If you've invested in the marijuana industry over the past couple of years, there's a good chance that you're seeing green. Many of the top pot stocks have delivered triple- and quadruple-digit percentage moves higher over the trailing three-year period.
The primary impetus for this rally is the legalization of recreational cannabis in Canada. Prime Minister Trudeau had been angling to legalize the drug for years, but was finally able, with the assistance of Parliament, to push through the Cannabis Act this year.
However, what many investors have overlooked is just how long it's going to take before growers have their capacity up to spec. Although nearly 1.9 million kilograms could be produced by the country's five top growers once they're at full capacity, these five growers are only producing at a meager annual run rate of about 150,000 kilograms at the moment. This means investor expectations for marijuana stocks are more than baked in (pun fully intended). It also suggests that a handful of pot stocks could be worth avoiding like the plague this December.
I take a lot of flak for my consistently negative opinion of Aurora Cannabis (ACB 1.80%), but a quick glance at the company's most recent operating results shows why that negativity is well deserved. Even though Aurora Cannabis is on track to be the largest producer by yield, with an author-estimated 700,000 kilograms of annual output (if not higher) following its ICC Labs acquisition, the problem lies in the company's acquisition-heavy approach, which creates a number of concerns.
To begin with, I worry about Aurora Cannabis' ability to optimally integrate all of its recent acquisitions, which includes ICC Labs, MedReleaf, and CanniMed. Even though these operations presumably have synergies, there are no guarantees that Aurora will stay on track with so many acquisitions in such a short time frame.
I also am concerned with just how much money Aurora is losing on an operating basis. Sure, the company produced a 105.5 million Canadian dollar profit in the first quarter, but that came with a pretty huge asterisk. That being the benefit of a one-time asset disposition tied to its influential stake in The Green Organic Dutchman, and an CA$85.8 million unrealized gain on derivatives. However, strip these benefits out and focus solely on revenue, costs of goods sold, and operating expenses, and the company produced a loss of almost CA$112 million. Yuck!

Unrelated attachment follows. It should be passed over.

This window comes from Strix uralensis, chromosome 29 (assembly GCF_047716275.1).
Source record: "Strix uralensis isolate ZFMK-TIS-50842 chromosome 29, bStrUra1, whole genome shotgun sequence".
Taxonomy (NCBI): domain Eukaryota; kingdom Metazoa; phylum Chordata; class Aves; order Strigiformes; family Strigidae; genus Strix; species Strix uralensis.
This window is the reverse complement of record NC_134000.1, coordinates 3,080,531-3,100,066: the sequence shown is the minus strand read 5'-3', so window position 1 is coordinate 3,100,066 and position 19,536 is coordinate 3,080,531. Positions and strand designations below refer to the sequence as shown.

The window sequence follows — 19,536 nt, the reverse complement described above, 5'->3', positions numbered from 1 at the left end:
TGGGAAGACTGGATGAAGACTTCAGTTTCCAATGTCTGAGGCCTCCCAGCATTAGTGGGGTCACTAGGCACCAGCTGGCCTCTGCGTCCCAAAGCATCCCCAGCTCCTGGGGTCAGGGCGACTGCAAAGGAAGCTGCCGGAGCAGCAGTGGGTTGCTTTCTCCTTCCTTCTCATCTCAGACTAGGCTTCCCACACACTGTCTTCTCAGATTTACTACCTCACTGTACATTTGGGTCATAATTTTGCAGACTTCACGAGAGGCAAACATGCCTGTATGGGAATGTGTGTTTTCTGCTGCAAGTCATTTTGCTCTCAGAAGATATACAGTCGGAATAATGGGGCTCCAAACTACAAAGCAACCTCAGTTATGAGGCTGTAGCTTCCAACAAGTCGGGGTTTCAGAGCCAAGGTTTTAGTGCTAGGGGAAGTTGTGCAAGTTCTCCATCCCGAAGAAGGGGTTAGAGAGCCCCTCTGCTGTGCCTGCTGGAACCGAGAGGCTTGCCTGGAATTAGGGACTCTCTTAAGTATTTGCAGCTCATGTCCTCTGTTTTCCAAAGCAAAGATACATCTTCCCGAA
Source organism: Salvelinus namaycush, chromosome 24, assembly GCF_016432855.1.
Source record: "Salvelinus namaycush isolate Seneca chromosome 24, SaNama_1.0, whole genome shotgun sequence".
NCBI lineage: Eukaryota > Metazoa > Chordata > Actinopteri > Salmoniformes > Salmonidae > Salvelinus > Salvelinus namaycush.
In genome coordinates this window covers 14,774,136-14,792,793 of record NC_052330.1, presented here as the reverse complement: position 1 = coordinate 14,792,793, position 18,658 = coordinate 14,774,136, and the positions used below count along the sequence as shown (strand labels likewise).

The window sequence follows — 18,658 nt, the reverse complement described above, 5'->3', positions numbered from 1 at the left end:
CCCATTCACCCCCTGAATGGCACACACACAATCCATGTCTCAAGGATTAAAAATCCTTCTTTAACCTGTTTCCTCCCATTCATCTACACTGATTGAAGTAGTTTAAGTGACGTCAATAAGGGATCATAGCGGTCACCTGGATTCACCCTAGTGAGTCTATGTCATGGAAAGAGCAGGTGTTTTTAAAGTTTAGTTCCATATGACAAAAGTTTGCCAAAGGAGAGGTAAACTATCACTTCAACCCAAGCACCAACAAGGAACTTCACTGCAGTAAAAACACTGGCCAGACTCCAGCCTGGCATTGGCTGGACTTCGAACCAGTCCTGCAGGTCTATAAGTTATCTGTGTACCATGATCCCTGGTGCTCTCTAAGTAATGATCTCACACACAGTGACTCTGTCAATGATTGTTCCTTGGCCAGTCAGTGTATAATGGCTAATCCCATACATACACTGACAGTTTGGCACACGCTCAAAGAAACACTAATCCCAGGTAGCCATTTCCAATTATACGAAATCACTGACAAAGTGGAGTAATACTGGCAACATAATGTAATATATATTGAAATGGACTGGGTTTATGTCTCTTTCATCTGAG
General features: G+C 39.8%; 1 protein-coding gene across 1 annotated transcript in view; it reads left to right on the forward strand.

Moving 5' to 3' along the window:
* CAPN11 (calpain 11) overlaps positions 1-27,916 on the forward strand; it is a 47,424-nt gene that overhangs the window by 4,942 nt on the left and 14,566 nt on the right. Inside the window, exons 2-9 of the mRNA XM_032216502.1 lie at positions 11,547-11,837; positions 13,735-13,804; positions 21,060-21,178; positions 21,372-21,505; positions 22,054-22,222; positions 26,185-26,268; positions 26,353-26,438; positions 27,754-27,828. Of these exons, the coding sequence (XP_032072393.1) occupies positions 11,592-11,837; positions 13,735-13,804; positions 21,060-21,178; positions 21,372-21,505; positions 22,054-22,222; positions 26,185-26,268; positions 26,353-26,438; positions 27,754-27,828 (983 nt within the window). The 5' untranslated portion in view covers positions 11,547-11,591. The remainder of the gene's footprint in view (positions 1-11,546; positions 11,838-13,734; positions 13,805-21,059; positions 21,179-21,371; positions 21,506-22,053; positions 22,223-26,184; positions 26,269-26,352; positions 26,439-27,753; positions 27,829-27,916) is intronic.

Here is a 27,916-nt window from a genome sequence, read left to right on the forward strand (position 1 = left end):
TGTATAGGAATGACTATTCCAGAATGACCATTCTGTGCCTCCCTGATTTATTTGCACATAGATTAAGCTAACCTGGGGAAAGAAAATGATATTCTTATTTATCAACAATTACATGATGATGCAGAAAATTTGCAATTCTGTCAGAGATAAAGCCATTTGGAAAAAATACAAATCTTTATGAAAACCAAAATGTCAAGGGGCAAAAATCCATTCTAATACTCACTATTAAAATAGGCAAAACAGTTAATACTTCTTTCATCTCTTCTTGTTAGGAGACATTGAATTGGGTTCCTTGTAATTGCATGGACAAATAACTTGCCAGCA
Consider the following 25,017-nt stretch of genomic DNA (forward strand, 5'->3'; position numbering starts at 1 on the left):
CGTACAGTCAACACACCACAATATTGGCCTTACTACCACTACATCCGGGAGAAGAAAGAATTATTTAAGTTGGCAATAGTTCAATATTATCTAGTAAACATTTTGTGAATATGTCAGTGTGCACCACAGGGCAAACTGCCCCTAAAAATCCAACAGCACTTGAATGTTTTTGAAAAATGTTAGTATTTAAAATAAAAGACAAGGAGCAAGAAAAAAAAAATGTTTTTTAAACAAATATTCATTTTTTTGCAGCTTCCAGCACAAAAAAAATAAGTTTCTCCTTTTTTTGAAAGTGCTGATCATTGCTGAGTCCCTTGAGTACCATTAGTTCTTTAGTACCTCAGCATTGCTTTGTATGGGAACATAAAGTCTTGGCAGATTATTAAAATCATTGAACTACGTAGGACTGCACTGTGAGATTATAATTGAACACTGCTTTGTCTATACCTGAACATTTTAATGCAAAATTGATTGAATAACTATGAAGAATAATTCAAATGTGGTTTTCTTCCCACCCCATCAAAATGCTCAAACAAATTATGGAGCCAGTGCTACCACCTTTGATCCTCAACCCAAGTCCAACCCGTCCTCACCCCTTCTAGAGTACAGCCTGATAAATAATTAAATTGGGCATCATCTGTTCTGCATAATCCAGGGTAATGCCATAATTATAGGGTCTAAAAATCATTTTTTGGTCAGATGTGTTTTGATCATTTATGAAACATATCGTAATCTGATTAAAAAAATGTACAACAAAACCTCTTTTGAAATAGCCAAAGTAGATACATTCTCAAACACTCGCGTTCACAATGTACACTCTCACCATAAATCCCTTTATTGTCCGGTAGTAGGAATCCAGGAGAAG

Lastly, Aurora's acquisition-hungry strategy has ballooned its outstanding share count, with 961.8 million shares now outstanding. Mind you, this doesn't account for the shares it just issued to complete its CA$290 million deal to buy ICC Labs. At the end of the prior-year quarter, Aurora had 371.9 million shares outstanding, and less than five years ago had just 16 million shares. The higher this share count goes, the more difficult it'll be for the company to generate a meaningful per-share profit. Aurora is worth avoiding at all costs in December.
Turning to the cannabinoid drug-development market, I don't think investors want anything to do with GW Pharmaceuticals (GWPH) in the near term.
Now, I know what you're probably thinking, and I do understand those opinions. Yes, GW Pharmaceuticals just launched its leading drug, Epidiolex, less than a month ago. And yes, this means sales could shoot higher right out of the gate as prescription data becomes available. But I'd rather play the role of skeptic here for a variety of reasons.